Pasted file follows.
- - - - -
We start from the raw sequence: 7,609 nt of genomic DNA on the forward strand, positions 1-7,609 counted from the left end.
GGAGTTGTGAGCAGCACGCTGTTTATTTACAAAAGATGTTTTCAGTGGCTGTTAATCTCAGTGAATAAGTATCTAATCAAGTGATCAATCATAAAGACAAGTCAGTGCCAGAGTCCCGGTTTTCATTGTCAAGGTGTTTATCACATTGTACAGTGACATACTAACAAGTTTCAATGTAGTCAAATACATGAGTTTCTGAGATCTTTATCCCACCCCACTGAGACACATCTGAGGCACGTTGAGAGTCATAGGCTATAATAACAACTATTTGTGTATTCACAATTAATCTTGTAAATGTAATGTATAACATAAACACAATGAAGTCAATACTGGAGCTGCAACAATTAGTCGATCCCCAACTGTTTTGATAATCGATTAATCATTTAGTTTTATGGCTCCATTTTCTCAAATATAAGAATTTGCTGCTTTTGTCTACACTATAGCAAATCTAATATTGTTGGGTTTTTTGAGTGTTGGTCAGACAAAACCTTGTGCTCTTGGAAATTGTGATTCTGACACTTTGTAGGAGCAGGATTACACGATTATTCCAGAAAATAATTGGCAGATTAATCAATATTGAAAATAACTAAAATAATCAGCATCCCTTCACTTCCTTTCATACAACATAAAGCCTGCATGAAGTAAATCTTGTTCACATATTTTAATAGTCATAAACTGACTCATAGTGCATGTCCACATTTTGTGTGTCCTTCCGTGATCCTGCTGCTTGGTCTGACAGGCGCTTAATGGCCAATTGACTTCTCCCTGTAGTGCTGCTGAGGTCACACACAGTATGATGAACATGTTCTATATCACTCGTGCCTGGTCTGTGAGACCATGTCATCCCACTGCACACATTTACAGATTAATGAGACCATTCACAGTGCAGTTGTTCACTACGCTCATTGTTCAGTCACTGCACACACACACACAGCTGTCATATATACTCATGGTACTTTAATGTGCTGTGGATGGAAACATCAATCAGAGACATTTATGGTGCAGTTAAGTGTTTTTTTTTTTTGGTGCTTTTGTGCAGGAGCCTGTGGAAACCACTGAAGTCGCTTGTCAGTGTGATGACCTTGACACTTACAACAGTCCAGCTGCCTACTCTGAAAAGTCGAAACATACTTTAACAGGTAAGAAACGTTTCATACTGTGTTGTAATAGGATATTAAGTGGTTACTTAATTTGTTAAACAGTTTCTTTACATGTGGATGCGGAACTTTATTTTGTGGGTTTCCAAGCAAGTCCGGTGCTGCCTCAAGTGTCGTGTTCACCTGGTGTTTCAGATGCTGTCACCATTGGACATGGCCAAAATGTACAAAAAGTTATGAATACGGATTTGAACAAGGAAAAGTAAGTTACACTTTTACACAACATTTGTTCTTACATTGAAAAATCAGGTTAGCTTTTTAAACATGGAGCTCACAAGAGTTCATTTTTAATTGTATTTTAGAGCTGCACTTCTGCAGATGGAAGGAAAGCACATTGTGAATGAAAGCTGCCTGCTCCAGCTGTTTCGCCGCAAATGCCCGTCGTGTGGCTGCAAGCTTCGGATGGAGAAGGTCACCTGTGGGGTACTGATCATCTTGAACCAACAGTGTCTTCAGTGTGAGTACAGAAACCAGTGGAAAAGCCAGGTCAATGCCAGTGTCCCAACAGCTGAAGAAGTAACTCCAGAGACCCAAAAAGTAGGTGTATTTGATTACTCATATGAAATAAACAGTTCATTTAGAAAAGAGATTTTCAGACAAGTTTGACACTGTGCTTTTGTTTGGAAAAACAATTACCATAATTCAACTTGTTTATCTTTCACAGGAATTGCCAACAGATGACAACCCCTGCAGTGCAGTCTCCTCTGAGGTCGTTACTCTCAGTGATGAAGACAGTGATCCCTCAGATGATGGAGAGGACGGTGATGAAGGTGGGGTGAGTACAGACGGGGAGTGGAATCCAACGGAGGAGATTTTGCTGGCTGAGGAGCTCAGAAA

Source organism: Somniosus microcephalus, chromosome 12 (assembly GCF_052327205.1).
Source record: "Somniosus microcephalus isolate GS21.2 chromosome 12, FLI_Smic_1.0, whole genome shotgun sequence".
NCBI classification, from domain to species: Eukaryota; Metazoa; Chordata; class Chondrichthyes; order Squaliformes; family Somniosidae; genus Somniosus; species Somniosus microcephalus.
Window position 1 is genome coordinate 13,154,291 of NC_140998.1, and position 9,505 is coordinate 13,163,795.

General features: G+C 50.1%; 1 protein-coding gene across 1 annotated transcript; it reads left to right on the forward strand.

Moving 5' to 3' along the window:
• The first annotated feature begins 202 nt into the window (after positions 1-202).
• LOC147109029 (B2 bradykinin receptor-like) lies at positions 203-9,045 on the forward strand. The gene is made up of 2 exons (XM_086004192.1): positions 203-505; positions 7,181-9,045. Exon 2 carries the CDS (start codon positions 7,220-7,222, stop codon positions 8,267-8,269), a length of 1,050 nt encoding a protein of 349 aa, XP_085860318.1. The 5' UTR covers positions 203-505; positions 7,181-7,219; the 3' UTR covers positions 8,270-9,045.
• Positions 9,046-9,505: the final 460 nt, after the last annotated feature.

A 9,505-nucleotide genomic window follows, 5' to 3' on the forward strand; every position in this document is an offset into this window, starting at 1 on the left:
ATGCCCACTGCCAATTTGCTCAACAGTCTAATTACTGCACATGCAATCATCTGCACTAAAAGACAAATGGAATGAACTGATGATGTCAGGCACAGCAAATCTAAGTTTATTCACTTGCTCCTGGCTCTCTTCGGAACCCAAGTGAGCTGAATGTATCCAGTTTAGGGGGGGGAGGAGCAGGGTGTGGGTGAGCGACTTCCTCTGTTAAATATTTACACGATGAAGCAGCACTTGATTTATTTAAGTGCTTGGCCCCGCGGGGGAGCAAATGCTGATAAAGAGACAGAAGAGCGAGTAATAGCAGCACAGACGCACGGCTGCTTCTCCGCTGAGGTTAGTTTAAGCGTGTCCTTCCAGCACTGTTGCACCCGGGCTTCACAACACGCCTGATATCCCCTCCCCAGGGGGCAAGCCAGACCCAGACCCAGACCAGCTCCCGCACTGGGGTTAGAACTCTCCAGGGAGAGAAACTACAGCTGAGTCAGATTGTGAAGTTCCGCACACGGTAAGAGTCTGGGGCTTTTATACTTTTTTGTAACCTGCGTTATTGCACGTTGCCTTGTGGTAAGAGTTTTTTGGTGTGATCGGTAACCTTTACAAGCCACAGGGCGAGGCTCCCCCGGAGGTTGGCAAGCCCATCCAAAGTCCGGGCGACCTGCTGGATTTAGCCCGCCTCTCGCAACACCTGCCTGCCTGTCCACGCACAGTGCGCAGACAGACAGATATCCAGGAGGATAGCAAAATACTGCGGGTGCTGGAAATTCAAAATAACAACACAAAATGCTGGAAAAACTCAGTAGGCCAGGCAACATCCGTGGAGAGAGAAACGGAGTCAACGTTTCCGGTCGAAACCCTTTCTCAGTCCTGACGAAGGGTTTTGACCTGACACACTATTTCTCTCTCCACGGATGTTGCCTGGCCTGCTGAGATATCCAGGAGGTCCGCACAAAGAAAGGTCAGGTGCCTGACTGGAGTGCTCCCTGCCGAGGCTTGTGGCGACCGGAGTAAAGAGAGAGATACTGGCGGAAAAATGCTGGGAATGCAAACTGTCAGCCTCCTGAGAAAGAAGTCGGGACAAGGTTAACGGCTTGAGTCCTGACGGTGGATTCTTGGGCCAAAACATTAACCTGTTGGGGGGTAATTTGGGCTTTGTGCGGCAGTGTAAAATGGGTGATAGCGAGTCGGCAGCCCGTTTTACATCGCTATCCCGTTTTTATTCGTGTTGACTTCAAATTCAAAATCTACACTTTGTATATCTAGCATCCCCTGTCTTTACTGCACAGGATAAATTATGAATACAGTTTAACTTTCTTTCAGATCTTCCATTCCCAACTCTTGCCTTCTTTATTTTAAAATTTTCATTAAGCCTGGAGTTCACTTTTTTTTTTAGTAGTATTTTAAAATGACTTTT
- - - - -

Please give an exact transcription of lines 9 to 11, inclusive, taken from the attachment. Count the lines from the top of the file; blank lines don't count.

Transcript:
• The first annotated feature begins 202 nt into the window (after positions 1-202).
• LOC147109029 (B2 bradykinin receptor-like) lies at positions 203-9,045 on the forward strand. The gene is made up of 2 exons (XM_086004192.1): positions 203-505; positions 7,181-9,045. Exon 2 carries the CDS (start codon positions 7,220-7,222, stop codon positions 8,267-8,269), a length of 1,050 nt encoding a protein of 349 aa, XP_085860318.1. The 5' UTR covers positions 203-505; positions 7,181-7,219; the 3' UTR covers positions 8,270-9,045.
• Positions 9,046-9,505: the final 460 nt, after the last annotated feature.